Thaïs

 

Jules Massenet Thaïs to libretto by Louis Gallet. Directed 2008 by Stefano Poda at the Teatro Regio Torino.  Stars Barbara Frittoli (Thaïs, actress and courtesan), Lado Ataneli (Athanaël, a Cenobite monk), Alessandro Liberatore (Nicias, a philosopher), Maurizio Lo Piccolo (Paléman, an old monk), Diego Matamoros (A servant), Eleonora Buratto (Crobyle, a slave), Ketevan Kemoklidze (Myrtale, a slave), Nadežda Serdyuk (Albine, an abbess), and Daniela Schillaci (La Charmeuse, a ballet dancer).  Gianandrea Noseda conducts the Orchestra and Chorus of The Teatro Regio Di Torino (Chorus Master Roberto Gabbiani). Choreography, set, lighting, and costume design by Stefano Poda! Directed for TV by Tiziano Mancini. Sung in French. Released 2009, disc has dts-HD Master Audio 7.1 sound. Grade B+

Stefano Poda, one of the most distinctive opera directors, has been involved in some 100 productions including at least 15 in his “unity style” in which he designs and directs everything that happens on the stage. His unity productions typically involve monumental (often multi-level) surreal modern sets that occupy the entire stage area and are decorated with elaborate designs, giant unique stage props and structures, and grand coordinated color schemes (often white, black, and red) that undergird the sets and extend to his unique costumes —- all supported by unusual dramatic lighting. The designs usually incorporate modern themes blended with classical motifs. He tends to put massive choral forces on the stage in identical costumes. Finally, he adds specially trained dance forces that often appear as close to naked as possible. Poda directs the movements of the dancers in manner that most choreographers would probable call pageantry or gymnastics.

It's 2018, and this is still our only HDVD of Thaïs. This opera lends itself splendidly to the Poda unity style approach, and the result is a tour de force of design which remains one of most visually spectacular opera HDVDs ever made. Let's start with a few screenshots:

The Cenobite monks miss their leader Athanaël, who has retreated to the wilderness to further purify himself:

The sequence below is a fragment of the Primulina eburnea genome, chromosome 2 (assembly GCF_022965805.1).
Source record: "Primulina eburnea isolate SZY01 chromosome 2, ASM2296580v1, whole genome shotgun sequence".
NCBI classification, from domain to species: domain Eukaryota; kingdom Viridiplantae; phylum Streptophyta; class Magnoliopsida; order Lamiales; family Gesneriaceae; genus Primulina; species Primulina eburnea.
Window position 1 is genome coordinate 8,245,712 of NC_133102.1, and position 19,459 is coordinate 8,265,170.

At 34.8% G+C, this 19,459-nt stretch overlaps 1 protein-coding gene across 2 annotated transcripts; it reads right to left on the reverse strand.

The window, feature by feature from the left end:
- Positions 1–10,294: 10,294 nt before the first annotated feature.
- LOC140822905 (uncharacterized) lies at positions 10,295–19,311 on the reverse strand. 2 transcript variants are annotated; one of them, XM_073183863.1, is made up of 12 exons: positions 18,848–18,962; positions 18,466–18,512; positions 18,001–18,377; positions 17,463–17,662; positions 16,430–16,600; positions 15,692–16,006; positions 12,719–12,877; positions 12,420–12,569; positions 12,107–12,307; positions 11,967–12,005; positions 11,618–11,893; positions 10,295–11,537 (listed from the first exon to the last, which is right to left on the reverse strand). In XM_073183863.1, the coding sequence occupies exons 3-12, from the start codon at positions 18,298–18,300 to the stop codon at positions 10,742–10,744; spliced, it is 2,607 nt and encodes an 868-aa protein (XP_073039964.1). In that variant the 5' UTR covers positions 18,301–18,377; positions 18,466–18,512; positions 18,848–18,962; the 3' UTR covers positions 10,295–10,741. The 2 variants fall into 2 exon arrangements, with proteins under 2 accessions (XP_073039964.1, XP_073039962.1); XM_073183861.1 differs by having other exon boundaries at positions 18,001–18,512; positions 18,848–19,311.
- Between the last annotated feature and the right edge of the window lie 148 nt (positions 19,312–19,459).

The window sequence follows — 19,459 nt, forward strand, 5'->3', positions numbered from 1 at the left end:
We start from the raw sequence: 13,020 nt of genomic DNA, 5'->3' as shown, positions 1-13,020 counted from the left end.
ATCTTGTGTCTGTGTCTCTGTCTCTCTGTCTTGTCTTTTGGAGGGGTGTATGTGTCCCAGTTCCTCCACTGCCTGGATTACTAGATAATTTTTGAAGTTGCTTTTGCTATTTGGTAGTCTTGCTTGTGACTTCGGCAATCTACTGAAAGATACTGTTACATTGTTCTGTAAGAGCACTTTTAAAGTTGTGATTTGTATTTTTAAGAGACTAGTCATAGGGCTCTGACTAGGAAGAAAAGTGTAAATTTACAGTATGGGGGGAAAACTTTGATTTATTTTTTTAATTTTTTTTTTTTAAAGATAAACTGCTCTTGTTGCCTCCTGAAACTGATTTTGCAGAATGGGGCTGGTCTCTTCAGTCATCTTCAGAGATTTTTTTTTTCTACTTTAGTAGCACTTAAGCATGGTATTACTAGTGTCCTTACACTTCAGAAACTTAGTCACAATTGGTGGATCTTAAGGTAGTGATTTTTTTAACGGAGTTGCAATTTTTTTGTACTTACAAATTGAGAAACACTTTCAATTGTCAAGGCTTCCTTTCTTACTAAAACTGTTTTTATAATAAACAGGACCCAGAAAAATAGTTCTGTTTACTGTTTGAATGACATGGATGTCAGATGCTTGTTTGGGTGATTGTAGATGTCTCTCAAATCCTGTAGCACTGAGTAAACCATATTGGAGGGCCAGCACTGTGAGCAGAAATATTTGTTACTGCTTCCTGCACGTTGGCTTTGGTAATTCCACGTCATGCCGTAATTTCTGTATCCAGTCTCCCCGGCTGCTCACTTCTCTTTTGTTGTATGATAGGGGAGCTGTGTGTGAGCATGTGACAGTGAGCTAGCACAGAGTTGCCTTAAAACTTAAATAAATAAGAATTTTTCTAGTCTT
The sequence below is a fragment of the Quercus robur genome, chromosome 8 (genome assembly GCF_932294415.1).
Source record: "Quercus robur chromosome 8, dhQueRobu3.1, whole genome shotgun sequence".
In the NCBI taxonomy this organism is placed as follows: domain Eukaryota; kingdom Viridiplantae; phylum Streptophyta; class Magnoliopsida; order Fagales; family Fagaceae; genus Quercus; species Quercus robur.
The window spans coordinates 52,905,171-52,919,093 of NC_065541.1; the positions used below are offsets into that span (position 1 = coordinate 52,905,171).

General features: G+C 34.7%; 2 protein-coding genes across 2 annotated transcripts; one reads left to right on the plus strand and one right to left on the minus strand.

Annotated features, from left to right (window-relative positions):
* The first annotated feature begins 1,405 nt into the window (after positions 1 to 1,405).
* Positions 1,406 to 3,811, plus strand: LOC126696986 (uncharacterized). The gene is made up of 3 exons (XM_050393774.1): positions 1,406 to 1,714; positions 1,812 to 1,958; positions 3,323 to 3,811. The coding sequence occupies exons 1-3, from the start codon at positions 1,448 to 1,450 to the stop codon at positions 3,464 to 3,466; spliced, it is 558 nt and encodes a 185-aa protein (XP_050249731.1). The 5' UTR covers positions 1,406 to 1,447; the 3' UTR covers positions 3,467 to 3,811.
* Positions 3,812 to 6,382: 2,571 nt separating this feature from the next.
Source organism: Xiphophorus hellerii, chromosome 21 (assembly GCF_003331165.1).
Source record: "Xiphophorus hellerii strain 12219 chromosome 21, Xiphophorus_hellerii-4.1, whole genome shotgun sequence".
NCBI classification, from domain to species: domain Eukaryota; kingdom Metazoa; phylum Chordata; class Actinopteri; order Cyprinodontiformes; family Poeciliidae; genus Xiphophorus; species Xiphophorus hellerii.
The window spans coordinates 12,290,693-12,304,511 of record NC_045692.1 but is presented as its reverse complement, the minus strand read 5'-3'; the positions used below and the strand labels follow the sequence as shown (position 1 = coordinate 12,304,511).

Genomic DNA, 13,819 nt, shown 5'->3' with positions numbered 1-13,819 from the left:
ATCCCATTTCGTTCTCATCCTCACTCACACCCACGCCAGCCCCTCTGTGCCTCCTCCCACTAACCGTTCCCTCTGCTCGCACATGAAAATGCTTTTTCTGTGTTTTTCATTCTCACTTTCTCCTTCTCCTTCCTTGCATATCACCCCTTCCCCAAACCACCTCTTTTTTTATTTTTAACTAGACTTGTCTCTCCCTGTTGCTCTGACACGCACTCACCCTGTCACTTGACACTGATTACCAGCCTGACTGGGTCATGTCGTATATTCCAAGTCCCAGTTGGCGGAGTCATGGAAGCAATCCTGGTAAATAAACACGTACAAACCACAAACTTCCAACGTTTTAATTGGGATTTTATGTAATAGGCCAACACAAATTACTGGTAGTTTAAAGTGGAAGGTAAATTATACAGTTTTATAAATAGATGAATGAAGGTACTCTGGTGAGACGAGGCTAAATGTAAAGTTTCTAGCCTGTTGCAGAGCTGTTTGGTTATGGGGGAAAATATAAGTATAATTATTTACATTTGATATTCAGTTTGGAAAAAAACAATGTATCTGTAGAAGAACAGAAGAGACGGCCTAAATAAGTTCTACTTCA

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The actress and courtesan Thaïs (Barbara Frittoli) has seduced the people away from the monks. Here Poda comes up with a spectacular camouflage trick: a gown that manages to make Frittoli appear 10 years younger and 30 pounds lighter than she really is!

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Athanaël (Lado Ataneli) confronts Thaïs in her palace. He challenges her to find God:

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But Thaïs has been invited to a big party:

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The slave girls and entertainers Crobyle (Eleonora Buratto) and Myrtale (Ketevan Kemoklidze) have spectacular parts:

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And there is a big chorus and scads of dancers in various platoons:

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Still, Thaïs abandons her lascivious life to seek God under the tutelage of Athanaël:

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Thaïs has found refuge, but now Athanaël finds himself consumed by carnal desires:

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The images above convey the entire rather thin plot. Here execution is all, and the critics were sharply divided on everything. The well-known Hugo Shirley, writing for musicalcriticism.com, approved of the main musical contributions of Frittoli, Ataneli, and conductor Noseda, but he was less enthusiastic about the "production's penchant for the pretentious." Chris Mullins, writing for Opera Today, noted that Renee Fleming and Thomas Hampson, signing at the Met, were better than Frittoli and Ataneli. But he further admits that many viewers are likely to be "fascinated by Poda's over-the-top aesthetic, part dance and performance art spectacle, part out-of control fashion runway show." Mark Pappenheim hated everything, including "slow-motion calisthenics masquerading as choreography" and screeching by  Frittoli.

A main objective of this website is to celebrate the video aspects of the arts, so we  tilt in favor of Poda's total design effort. We have watched this several times over the years on 3 different TVs (each bigger than the one before). We conclude that the more we see it, the more we enjoy the music; and the bigger the screen, the better this comes across. Still, we have to agree that the singers in this production are not quite on par with the stars you see at the Met, La Scala, or the Paris Opera. So we drop from an A to a B+ grade.

Alas, there's no decent YouTube video of this. There is a YT video of a revival of this show in São Paulo in 2015, but it's not the same as the Torino digital file published by Arthaus.